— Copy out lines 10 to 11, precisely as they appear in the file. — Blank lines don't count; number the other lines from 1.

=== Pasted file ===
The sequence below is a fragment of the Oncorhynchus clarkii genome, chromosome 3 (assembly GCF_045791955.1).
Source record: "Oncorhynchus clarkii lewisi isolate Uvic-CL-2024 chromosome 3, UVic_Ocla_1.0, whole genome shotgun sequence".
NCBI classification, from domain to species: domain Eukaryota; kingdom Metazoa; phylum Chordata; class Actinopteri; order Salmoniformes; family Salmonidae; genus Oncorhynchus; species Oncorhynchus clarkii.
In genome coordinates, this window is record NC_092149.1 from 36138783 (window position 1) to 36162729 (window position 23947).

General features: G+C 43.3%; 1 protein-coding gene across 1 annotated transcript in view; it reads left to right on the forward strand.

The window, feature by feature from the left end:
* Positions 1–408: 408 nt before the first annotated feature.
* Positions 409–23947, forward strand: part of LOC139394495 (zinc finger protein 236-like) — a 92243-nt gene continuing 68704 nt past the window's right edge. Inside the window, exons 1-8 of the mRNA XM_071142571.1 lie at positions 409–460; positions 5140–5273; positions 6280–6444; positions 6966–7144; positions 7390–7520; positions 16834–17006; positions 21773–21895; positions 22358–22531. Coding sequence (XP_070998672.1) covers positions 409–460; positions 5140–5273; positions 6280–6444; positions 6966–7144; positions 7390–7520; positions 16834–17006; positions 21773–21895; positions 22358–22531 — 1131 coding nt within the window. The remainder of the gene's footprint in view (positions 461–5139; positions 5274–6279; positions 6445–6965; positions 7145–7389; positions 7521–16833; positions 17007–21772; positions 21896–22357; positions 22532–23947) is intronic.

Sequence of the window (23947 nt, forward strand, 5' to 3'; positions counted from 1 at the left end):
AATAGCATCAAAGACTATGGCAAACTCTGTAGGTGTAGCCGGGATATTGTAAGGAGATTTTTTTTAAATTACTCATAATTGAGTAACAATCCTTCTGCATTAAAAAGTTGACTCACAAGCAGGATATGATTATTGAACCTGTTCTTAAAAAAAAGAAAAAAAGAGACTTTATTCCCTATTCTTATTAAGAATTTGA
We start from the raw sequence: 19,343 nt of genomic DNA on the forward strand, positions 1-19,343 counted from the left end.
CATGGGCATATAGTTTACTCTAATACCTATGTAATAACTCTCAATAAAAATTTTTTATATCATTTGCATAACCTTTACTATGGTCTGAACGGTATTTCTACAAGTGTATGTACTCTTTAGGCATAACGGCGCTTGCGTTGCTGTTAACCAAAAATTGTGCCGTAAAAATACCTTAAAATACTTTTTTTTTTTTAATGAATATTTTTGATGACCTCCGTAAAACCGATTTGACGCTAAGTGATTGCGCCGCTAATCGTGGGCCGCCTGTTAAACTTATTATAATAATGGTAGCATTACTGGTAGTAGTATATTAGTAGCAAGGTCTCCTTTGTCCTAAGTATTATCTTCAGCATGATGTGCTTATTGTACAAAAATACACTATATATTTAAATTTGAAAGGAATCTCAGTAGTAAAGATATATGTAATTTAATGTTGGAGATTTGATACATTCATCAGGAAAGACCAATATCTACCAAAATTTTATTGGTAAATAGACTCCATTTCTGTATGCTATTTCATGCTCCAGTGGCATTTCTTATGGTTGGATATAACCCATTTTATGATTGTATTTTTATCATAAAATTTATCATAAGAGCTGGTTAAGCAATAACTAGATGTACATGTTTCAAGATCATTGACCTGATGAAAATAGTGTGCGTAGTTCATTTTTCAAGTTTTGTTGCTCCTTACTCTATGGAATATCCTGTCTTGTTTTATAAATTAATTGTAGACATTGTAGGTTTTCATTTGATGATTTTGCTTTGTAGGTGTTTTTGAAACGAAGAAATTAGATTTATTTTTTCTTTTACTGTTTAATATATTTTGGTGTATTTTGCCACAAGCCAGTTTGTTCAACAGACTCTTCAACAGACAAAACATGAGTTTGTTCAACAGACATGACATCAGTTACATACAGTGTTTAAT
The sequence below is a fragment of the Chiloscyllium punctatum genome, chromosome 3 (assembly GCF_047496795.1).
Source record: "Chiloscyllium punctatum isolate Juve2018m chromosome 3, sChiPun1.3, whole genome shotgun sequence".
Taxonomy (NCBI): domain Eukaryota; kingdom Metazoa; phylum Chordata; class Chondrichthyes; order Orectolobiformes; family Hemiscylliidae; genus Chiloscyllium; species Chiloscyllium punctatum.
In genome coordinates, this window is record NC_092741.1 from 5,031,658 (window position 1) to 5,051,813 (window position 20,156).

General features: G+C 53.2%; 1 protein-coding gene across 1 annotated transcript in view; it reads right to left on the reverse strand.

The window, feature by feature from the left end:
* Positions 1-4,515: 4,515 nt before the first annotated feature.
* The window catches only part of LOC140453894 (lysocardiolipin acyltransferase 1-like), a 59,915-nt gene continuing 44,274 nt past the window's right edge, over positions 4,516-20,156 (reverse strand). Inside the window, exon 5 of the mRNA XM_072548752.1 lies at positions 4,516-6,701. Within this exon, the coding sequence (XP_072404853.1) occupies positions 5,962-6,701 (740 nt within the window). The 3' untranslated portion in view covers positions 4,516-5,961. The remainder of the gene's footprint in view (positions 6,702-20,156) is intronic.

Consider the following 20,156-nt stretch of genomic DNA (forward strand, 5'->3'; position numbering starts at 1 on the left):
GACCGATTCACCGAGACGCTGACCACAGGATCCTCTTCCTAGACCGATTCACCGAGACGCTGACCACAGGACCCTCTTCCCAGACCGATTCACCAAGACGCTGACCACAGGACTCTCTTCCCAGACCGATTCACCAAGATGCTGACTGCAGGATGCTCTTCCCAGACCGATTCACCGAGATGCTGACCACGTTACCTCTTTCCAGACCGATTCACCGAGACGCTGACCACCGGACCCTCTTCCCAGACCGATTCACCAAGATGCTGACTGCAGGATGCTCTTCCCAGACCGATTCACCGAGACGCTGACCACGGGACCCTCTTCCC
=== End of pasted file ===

AATAGCATCAAAGACTATGGCAAACTCTGTAGGTGTAGCCGGGATATTGTAAGGAGATTTTTTTTAAATTACTCATAATTGAGTAACAATCCTTCTGCATTAAAAAGTTGACTCACAAGCAGGATATGATTATTGAACCTGTTCTTAAAAAAAAGAAAAAAAGAGACTTTATTCCCTATTCTTATTAAGAATTTGA
We start from the raw sequence: 19,343 nt of genomic DNA on the forward strand, positions 1-19,343 counted from the left end.